Monday, 30 June 2014

Rester is ‘to stay’, but it’s also…

My students are always at a loss when they’re trying to say:
‘How much time have we got left?’ ’We didn’t have time left’ etc.
The structure is very different in French:
Il me restera du temps: I will have time left
Il te restera 2 heures: you will have 2 hours left
Il lui restera 100 euros: he/she will have 100 euros left
Il leur reste 2 billets: they have 2 tickets left
Il nous restera un peu de crème: we'll have a bit of cream left
Il vous restera un peu d'énergie: you will have a bit of energy left.

It always starts with 'il' and depending on who is talking, you amend the pronoun preceeding the 'rester' verb.

A few examples in the past:
Il me restait 1h pour prendre le train. I had 1 hour left to take the train.
Combien il vous restait de temps? How much time did you have left?
Combien il vous restait (d'argent)? How much money did you have left?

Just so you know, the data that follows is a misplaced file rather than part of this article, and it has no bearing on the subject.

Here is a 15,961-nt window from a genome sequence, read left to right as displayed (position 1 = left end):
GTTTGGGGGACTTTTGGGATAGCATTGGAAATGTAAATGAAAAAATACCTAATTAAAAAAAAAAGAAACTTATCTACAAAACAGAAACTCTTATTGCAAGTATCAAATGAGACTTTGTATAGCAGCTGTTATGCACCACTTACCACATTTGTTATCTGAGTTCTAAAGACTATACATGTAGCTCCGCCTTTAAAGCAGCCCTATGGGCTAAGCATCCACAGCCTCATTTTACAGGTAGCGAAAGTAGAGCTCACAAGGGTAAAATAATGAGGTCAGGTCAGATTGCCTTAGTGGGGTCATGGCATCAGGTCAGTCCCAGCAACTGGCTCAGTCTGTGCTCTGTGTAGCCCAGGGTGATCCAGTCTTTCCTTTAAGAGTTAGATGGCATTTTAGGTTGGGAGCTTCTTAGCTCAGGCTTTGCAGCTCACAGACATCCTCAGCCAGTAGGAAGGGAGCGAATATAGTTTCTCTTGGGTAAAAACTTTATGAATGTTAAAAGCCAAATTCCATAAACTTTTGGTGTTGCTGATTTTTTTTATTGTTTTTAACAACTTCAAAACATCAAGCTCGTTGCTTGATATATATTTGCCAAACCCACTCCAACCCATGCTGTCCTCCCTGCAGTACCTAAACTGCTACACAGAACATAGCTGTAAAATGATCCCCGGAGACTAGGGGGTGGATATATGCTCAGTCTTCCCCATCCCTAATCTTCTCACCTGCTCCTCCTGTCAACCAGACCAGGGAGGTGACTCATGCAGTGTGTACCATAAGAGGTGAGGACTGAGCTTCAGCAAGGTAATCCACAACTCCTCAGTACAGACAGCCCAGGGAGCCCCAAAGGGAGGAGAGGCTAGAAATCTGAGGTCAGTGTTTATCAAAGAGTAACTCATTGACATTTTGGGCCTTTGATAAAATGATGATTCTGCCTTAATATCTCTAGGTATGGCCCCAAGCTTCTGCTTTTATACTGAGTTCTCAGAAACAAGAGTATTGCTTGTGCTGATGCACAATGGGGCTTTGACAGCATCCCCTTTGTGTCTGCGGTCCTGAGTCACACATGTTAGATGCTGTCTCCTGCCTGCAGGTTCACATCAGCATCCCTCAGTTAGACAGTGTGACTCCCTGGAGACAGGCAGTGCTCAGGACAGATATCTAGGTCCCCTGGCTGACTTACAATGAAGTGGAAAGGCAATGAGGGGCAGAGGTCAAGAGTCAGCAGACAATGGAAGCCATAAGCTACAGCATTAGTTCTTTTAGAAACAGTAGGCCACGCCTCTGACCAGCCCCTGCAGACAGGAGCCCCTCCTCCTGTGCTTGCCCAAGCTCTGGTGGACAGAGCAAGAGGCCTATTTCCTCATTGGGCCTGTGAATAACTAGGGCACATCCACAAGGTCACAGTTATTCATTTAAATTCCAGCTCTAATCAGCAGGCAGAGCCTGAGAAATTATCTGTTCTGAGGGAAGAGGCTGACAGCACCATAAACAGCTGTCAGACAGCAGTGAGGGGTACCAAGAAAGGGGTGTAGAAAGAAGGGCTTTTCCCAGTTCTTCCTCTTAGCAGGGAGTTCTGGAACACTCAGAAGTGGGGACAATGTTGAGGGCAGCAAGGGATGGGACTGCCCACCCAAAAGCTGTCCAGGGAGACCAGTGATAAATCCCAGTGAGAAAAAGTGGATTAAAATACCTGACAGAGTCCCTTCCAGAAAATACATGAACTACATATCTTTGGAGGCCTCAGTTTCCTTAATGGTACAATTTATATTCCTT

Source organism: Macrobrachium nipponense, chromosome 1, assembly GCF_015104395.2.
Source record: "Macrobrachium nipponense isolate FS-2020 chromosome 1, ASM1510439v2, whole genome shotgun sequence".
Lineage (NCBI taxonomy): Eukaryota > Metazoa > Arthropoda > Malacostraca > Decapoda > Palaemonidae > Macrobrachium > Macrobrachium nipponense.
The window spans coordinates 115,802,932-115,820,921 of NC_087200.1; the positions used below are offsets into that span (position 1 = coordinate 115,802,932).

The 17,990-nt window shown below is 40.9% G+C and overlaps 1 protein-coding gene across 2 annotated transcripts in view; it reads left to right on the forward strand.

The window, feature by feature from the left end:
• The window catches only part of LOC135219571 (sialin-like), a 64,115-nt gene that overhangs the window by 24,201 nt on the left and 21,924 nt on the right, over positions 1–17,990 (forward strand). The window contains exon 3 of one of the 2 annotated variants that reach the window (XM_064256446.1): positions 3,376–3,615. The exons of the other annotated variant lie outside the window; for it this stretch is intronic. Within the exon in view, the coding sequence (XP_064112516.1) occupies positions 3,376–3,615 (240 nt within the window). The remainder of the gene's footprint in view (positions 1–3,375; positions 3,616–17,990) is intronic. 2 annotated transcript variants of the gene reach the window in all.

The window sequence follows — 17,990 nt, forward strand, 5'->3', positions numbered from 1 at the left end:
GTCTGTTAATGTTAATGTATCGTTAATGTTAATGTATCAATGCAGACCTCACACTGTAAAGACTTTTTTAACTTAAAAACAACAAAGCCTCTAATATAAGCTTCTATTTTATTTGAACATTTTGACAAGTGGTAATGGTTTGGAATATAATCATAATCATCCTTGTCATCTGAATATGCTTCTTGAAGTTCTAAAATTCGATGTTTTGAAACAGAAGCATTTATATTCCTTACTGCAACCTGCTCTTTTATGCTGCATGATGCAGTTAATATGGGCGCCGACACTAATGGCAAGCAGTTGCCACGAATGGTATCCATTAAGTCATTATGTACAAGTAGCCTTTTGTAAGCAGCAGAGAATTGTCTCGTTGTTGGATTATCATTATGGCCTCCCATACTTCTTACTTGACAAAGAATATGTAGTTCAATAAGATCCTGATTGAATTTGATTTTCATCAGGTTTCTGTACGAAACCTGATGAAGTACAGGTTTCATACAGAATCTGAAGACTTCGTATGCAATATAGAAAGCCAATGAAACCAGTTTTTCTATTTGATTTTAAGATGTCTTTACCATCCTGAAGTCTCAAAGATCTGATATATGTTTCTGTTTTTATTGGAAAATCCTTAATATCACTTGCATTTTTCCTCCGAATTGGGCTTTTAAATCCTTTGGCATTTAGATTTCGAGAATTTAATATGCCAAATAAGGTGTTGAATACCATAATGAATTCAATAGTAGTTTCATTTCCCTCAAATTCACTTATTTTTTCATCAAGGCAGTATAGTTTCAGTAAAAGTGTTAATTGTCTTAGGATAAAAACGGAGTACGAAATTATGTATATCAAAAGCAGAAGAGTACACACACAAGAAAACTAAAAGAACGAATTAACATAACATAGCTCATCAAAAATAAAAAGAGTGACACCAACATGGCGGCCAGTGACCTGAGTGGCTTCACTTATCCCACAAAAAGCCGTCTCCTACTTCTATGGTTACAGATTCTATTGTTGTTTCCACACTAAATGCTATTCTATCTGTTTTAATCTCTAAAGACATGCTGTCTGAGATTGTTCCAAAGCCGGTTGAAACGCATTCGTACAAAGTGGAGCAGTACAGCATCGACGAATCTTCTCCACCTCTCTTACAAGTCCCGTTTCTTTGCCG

Combien il vous restait de kilomètres? How many miles did you have left?

Others examples:
Il te reste de la peinture? Do you have paint left?
Il nous reste 3 exercices à faire. We have 3 exercises to do.
Il vous reste 3 mois à faire. You have 3 months left to do. 
Il t’en reste combien? How many have you got left?
Il nous reste combien de temps? How much time have we got left?
If you hear someone French start a sentence with ‘du reste’, it means: besides/moreover.
And ‘des restes’: means ‘leftovers’. We know the difference because of the articles – ‘du’ and ‘des’ sound very different to a French person.
Last but not least, ‘to rest’ is ‘se reposer’.
At the weekend, I rested: Ce weekend, je me suis reposé(e).
Se reposer is a reflexive verb, hence ‘je me suis…’